The multi-regional theory suggests that humans evolved in parallel across various regions. According to this model, the hominins Homo erectus left Africa to settle across Eurasia and (maybe) Australia. These disparate populations eventually evolved into modern humans thanks to a helping dollop of gene flow.
Of course, there are the broad strokes of very nuanced models, and we're leaving a lot of discussion out. There is, for example, a debate as to whether African Homo erectus fossils should be considered alongside Asian ones or should be labeled as a different subspecies, Homo ergaster.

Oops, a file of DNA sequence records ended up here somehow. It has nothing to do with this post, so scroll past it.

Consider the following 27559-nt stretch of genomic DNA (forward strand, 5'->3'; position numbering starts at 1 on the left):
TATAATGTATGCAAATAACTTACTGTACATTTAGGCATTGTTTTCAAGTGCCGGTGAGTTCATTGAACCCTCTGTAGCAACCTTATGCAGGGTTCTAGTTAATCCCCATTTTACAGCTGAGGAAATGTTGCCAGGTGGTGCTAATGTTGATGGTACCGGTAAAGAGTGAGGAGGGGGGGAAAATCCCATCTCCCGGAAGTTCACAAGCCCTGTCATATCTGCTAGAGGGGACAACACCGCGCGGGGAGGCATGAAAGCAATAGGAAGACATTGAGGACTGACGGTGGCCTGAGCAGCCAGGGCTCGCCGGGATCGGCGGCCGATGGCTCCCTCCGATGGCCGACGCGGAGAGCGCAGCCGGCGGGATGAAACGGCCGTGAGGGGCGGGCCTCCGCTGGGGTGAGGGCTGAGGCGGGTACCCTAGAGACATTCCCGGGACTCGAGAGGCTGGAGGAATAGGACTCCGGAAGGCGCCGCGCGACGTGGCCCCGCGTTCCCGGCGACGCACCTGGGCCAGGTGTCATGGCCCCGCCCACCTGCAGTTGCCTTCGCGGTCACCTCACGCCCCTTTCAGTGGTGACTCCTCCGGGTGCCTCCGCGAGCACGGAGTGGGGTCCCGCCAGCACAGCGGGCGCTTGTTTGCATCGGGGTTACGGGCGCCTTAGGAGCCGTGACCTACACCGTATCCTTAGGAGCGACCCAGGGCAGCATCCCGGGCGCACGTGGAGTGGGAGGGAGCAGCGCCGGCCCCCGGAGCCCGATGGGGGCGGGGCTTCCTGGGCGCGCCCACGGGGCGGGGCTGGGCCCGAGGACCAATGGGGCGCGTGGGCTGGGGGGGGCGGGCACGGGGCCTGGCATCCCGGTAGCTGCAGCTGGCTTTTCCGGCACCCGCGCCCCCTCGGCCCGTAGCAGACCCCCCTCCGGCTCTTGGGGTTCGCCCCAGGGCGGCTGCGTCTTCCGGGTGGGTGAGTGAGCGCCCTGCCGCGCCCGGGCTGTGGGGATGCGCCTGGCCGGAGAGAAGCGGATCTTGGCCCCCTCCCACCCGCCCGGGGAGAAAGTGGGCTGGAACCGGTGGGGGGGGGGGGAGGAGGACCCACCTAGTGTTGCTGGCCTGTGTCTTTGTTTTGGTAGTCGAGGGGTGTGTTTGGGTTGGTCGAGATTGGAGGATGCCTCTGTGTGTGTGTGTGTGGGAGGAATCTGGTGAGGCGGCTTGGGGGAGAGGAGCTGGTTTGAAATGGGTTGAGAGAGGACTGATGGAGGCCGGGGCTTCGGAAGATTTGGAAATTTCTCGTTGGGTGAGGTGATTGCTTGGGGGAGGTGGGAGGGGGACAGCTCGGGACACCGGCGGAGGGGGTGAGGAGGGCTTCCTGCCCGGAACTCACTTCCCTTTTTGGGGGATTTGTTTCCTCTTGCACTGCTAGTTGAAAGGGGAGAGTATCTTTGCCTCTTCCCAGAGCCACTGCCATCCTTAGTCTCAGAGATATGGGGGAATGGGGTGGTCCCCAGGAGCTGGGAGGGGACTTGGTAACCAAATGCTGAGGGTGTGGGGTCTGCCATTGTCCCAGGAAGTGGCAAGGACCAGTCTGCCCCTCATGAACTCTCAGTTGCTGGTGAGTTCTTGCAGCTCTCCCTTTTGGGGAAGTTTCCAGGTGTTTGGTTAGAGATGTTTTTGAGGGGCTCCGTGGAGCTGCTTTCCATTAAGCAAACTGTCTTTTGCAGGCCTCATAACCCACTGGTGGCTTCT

Proponents of the out-of-Africa model aren't sure whether non-African humans descended from a single migration out of Africa or at least two major waves of migration followed by a lot of interbreeding.
Did we head east or south of Eden?
Not all anthropologists agree with Begun and his team's conclusions. As noted by New Scientist, it is possible that the Nikiti ape is not related to hominins at all. It may have evolved similar features independently, developing teeth to eat similar foods or chew in a similar manner as early hominins.
Ultimately, Nikiti ape alone doesn't offer enough evidence to upend the out of Africa model, which is supported by a more robust fossil record and DNA evidence. But additional evidence may be uncovered to lend further credence to Begun's hypothesis or lead us to yet unconsidered ideas about humanity's evolution.